Observational Humor — Case Study #51

Here is an opportunity for you to see and hear an Observational Humor monologue presented on January 25, 2010.  It was delivered at the end of a program, “Good to Great — Speech coaching with Patricia Fripp and Darren LaCroix.”  This was a special event sponsored by PowerHouse Pros Toastmasters Club.

Here is what Patricia Fripp and Darren LaCroix said about the humor:

“You ROCKED. Wow…that was funny.”  Patricia Fripp.

“You were hysterical!”  Darren LaCroix

And here are a couple of comments from people who watched the program on the Internet:

“John Kinde ROCKS!  He had me and the audience rolling in the aisles.  I love his observational humor.”  Bruce Ellingsen

“I’m still laughing.  Wow!  You made it look so easy.”  Patty K, Victoria, BC, Canada

The video link is at the end of this post.  You will have two choices:

  – You can listen to the entire program and experience it as the audience did.  The content is terrific and your 95 minutes would be well spent viewing the entire program.  You’ll also have more insight on the set-ups and the punchlines.  It’s almost like “being there.”

  – You can “express view.”  First, read the SET-UP comments which are provided in the post.  Those comments, about what happened during the meeting, will put the humor in the proper context.  Then when you go to the link for the video, skip to the end to see the monologue.  It’s a 95 minute program and the monologue is in the last five minutes.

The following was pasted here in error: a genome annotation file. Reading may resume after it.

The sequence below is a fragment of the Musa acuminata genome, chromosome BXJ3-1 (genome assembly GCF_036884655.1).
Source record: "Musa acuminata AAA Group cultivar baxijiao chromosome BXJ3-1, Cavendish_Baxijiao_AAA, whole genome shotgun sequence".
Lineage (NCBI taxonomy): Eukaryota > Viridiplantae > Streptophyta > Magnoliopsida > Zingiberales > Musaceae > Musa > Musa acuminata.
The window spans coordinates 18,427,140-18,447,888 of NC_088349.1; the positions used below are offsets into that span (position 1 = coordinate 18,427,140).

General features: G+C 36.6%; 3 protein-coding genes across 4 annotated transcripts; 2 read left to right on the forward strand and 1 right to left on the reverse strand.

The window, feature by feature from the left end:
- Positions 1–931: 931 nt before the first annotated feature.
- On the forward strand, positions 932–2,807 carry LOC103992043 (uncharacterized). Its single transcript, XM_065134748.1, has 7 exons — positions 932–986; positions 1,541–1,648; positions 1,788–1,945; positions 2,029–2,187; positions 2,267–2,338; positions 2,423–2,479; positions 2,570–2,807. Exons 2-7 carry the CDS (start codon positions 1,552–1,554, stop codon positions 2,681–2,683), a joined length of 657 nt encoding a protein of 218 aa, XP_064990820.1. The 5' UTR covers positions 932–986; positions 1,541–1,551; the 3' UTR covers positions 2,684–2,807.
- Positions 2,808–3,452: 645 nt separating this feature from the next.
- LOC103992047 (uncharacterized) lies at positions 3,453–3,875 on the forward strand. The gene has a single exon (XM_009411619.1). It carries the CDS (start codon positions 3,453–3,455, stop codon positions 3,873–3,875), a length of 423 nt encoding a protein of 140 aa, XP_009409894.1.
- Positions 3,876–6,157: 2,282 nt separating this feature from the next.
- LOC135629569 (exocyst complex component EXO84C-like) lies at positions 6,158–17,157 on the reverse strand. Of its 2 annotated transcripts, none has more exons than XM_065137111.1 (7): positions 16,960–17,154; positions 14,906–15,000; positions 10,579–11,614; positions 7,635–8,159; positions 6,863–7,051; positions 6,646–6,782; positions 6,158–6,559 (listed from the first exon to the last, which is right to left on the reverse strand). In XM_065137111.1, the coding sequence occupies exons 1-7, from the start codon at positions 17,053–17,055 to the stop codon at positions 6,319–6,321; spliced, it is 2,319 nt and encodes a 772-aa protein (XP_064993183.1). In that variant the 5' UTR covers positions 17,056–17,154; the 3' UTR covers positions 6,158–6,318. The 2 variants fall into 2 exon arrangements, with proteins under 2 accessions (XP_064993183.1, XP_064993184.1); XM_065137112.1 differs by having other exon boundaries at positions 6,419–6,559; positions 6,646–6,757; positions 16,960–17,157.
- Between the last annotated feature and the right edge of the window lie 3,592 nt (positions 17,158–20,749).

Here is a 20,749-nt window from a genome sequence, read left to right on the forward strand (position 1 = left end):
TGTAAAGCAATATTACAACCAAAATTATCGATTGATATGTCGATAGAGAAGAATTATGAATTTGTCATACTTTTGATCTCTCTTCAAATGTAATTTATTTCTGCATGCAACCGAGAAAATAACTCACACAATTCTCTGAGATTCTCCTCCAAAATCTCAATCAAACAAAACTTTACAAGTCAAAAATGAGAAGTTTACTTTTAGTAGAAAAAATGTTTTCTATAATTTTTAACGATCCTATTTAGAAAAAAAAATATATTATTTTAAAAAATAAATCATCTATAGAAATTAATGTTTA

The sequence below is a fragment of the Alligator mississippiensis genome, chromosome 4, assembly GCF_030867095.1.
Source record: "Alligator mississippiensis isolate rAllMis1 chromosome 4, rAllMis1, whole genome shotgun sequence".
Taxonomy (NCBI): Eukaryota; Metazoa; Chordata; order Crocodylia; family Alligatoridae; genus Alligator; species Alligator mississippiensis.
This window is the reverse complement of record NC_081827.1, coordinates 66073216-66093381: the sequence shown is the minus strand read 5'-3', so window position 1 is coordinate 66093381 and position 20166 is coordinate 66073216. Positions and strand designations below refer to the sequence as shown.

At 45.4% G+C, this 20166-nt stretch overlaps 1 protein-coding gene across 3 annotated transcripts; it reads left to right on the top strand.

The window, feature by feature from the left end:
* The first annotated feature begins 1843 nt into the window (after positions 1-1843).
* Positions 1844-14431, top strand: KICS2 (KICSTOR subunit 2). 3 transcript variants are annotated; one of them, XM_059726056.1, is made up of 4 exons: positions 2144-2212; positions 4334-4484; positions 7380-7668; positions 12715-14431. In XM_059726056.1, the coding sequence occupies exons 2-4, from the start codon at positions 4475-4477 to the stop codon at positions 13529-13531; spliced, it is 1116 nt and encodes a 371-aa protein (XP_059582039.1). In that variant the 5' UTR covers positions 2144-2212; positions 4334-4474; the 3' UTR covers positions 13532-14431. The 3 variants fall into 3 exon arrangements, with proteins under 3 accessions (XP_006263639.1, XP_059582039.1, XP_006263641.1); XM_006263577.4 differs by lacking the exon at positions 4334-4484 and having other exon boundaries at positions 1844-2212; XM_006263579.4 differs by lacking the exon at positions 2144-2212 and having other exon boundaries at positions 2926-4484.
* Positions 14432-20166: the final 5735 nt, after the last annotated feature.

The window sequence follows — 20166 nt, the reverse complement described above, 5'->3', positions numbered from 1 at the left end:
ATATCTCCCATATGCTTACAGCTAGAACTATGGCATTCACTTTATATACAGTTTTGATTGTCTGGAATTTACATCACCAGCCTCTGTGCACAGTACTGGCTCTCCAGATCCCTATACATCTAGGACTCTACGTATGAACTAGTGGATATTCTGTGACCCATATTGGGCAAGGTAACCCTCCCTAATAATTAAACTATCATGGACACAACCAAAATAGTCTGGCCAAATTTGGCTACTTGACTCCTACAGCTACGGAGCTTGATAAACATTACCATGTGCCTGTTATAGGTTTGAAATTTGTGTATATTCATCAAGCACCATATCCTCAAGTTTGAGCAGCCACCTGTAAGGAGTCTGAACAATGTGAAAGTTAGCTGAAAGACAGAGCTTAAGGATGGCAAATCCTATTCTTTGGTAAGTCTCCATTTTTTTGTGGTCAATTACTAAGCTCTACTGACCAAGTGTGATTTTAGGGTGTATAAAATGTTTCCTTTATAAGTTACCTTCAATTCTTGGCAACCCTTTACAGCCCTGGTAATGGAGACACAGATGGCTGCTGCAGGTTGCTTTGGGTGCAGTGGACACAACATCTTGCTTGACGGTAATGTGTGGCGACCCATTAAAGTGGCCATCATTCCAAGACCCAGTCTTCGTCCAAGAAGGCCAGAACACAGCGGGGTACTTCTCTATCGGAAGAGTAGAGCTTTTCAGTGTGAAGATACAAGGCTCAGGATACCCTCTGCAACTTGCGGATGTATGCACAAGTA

– Note that most Observational Humor has a “You Had To Be There” factor.  As you study Observational Humor, don’t pay attention to what YOU think is funny, but note the AUDIENCE reaction to the monologue.  The audience response is the true measure of the power of Observational Humor.

THE SET-UP (What happened and what was said during the program, before the monologue was delivered.)

1.  Barbell was the last speaker to be coached, just before I was introduced to do my monologue.  Darren coached her to have a happy expression as she mimed looking at a baby:  “Your look couldn’t have been more stoic.”

2.  The first time Fripp critiqued a speaker using notes, she said:  “Yes, this is me…with my glasses.”

3.  Fripp shared weak word choices which some speakers use to bury their punchlines, like:  “each and every one of you here in this room.”  Also the adding of “today” or “tonight” at the end of a phrase.

4.  A speaker said “when you think of Panama…you think of cows.”  And she shared some funny connections.

5.  Darren owned a Subway sandwich shop and attended Subway University.  He related being a farmer and having an MBA to skills which work to make you a better speaker and comedian.

6.  In the past, Fripp told a John Cantu story about a speaker who shared that she was a cheerleader and that women in the audience might think, “I have fat thighs.  I hate you!”

7.  Darren said, “All of you have written a world-champion quality speech…you just haven’t finished yet.”

8.  Darren told us about weaving free speeches around his work-week when he started developing his speaking skills.

9.  Darren gave an example of how a speaker’s emotions were expressed when his facial expression went from excited to nothing.

10.  Dana, one of the speakers being coached, posted a profile on our club’s web site.  He wrote:  “I’ll let you call me a pretty boy.”